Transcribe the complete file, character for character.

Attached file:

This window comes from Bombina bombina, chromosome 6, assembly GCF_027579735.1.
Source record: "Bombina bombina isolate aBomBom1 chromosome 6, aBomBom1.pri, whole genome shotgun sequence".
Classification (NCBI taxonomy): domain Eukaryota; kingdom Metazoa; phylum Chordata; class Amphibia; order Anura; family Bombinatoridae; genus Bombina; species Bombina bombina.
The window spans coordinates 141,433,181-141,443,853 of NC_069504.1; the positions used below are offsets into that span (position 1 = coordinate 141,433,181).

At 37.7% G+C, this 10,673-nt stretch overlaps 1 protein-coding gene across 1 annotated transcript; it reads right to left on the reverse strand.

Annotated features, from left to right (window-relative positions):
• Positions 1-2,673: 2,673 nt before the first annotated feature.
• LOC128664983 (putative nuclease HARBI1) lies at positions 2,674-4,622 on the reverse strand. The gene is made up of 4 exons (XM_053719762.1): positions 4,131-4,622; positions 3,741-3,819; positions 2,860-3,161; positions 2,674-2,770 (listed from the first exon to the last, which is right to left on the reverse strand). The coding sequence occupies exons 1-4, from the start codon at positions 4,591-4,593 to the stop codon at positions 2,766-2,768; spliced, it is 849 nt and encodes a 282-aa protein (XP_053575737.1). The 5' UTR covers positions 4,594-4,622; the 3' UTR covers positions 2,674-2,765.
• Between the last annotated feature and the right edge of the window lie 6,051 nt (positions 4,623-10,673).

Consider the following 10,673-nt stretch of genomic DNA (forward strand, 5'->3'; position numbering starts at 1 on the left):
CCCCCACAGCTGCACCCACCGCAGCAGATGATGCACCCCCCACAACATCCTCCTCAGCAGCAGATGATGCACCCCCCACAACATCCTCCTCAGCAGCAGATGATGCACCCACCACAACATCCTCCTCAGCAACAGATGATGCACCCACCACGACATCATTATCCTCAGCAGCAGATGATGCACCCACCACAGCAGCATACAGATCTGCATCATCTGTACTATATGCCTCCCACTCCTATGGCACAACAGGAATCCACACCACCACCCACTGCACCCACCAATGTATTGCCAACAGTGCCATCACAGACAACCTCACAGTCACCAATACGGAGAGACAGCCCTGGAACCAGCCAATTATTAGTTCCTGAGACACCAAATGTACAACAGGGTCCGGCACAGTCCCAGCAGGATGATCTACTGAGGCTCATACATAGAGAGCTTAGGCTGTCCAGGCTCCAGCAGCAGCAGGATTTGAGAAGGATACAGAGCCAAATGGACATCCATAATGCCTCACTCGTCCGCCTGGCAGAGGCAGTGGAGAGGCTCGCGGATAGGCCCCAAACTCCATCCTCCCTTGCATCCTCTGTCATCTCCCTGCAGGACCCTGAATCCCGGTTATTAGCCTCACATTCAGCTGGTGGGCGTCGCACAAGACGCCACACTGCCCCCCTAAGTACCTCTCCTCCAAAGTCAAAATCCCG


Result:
This window comes from Bombina bombina, chromosome 6, assembly GCF_027579735.1.
Source record: "Bombina bombina isolate aBomBom1 chromosome 6, aBomBom1.pri, whole genome shotgun sequence".
Classification (NCBI taxonomy): domain Eukaryota; kingdom Metazoa; phylum Chordata; class Amphibia; order Anura; family Bombinatoridae; genus Bombina; species Bombina bombina.
The window spans coordinates 141,433,181-141,443,853 of NC_069504.1; the positions used below are offsets into that span (position 1 = coordinate 141,433,181).

At 37.7% G+C, this 10,673-nt stretch overlaps 1 protein-coding gene across 1 annotated transcript; it reads right to left on the reverse strand.

Annotated features, from left to right (window-relative positions):
• Positions 1-2,673: 2,673 nt before the first annotated feature.
• LOC128664983 (putative nuclease HARBI1) lies at positions 2,674-4,622 on the reverse strand. The gene is made up of 4 exons (XM_053719762.1): positions 4,131-4,622; positions 3,741-3,819; positions 2,860-3,161; positions 2,674-2,770 (listed from the first exon to the last, which is right to left on the reverse strand). The coding sequence occupies exons 1-4, from the start codon at positions 4,591-4,593 to the stop codon at positions 2,766-2,768; spliced, it is 849 nt and encodes a 282-aa protein (XP_053575737.1). The 5' UTR covers positions 4,594-4,622; the 3' UTR covers positions 2,674-2,765.
• Between the last annotated feature and the right edge of the window lie 6,051 nt (positions 4,623-10,673).

Consider the following 10,673-nt stretch of genomic DNA (forward strand, 5'->3'; position numbering starts at 1 on the left):
CCCCCACAGCTGCACCCACCGCAGCAGATGATGCACCCCCCACAACATCCTCCTCAGCAGCAGATGATGCACCCCCCACAACATCCTCCTCAGCAGCAGATGATGCACCCACCACAACATCCTCCTCAGCAACAGATGATGCACCCACCACGACATCATTATCCTCAGCAGCAGATGATGCACCCACCACAGCAGCATACAGATCTGCATCATCTGTACTATATGCCTCCCACTCCTATGGCACAACAGGAATCCACACCACCACCCACTGCACCCACCAATGTATTGCCAACAGTGCCATCACAGACAACCTCACAGTCACCAATACGGAGAGACAGCCCTGGAACCAGCCAATTATTAGTTCCTGAGACACCAAATGTACAACAGGGTCCGGCACAGTCCCAGCAGGATGATCTACTGAGGCTCATACATAGAGAGCTTAGGCTGTCCAGGCTCCAGCAGCAGCAGGATTTGAGAAGGATACAGAGCCAAATGGACATCCATAATGCCTCACTCGTCCGCCTGGCAGAGGCAGTGGAGAGGCTCGCGGATAGGCCCCAAACTCCATCCTCCCTTGCATCCTCTGTCATCTCCCTGCAGGACCCTGAATCCCGGTTATTAGCCTCACATTCAGCTGGTGGGCGTCGCACAAGACGCCACACTGCCCCCCTAAGTACCTCTCCTCCAAAGTCAAAATCCCG